Music sales changing in the Magic City

It can tell a story, make you cry, or give you a burst of energy. Music means something different to everyone with a genre for every taste. But the way we get our favorite tunes is changing.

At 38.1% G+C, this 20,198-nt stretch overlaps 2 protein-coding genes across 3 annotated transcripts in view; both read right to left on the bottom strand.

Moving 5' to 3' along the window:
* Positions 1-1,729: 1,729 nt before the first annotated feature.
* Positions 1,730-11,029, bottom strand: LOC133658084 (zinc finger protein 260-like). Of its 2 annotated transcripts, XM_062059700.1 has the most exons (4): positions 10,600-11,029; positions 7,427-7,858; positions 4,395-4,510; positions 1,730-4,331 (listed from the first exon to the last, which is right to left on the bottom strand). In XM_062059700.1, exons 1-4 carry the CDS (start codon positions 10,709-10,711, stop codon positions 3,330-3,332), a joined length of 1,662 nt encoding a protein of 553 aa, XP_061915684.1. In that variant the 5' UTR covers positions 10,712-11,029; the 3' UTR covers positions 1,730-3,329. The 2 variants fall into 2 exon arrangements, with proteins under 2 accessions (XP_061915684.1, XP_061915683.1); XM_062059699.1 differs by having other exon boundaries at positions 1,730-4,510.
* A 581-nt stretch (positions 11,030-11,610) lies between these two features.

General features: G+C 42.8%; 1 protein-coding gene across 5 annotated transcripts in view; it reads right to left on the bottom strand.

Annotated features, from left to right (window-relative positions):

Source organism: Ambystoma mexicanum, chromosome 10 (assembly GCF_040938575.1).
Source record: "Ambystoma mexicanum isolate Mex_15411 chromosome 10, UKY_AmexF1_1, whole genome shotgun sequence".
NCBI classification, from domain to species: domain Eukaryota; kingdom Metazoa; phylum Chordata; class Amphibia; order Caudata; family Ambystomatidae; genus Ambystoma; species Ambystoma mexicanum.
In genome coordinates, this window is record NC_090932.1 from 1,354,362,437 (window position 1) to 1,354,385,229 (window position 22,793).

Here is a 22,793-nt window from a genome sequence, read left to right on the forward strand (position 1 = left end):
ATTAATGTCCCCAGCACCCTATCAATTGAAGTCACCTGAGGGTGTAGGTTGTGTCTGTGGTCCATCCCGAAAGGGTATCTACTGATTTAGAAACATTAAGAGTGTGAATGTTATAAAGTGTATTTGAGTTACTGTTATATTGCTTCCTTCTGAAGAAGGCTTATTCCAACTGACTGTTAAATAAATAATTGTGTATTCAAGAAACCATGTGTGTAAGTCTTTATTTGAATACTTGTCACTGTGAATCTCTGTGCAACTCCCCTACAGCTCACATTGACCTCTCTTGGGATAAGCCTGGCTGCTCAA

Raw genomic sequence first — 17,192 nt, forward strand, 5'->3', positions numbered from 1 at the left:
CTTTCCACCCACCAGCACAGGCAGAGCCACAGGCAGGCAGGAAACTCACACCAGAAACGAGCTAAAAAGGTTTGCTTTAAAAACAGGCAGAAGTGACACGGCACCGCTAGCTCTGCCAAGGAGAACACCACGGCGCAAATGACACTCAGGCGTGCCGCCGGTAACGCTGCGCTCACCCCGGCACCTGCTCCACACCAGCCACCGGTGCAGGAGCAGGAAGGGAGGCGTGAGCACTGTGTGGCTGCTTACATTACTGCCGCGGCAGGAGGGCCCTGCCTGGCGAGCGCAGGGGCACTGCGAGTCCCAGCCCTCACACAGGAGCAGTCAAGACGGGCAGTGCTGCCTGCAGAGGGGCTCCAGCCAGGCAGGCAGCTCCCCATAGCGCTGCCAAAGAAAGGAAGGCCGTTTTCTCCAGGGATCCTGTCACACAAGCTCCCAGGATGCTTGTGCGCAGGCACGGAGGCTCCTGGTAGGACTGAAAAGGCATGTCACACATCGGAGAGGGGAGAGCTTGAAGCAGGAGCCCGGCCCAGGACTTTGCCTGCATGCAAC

Digital downloads made tapes and CD's obsolete. In fact, like video rental stores, {}music stores are becoming scarce in Birmingham. But for the music stores that are left, the owners are finding that a new trend is bringing back a classic."Tapes are obsolete,' Jesse Barber, a music customer said. "CD's are obsolete."These shiny discs may not be as reliable as a download or as retro as a vinyl and store managers say they're simply hard to sell."Some people like it because you don't have to buy the whole tape now, you can buy the $.99 song," Barber said."From people going on a doing a digital download like for $.99 or something off the Internet or something, I think that did really put a damper on the cd sales," Gary Bourgeois, Owner, Renaissance Records said.But everything that goes around comes around."They're as big as ever, it seems," he said.And the latest craze is spinning out of control."Probably 90% of what they're looking for are the records," Bourgeois said.Vinyl is back. And there's a big demand for both new and vintage records. In fact at Charlemagne Records down the street, the owner says, the demand is growing so fast - manufacturers can't keep up.{}"The whole thing about having a record store to go to is about sharing music," Marian McKay Rosato, Owner, Charlemagne Records said. "The experience of finding something you've always wanted and then you found it.""It brings back the store search, talking about what you actually find with your friends. It becomes better," Barber said.Store owners told us - surprisingly- when new albums come in on vinyl they're finding lines of fans waiting out the door and down the street and it grows every year.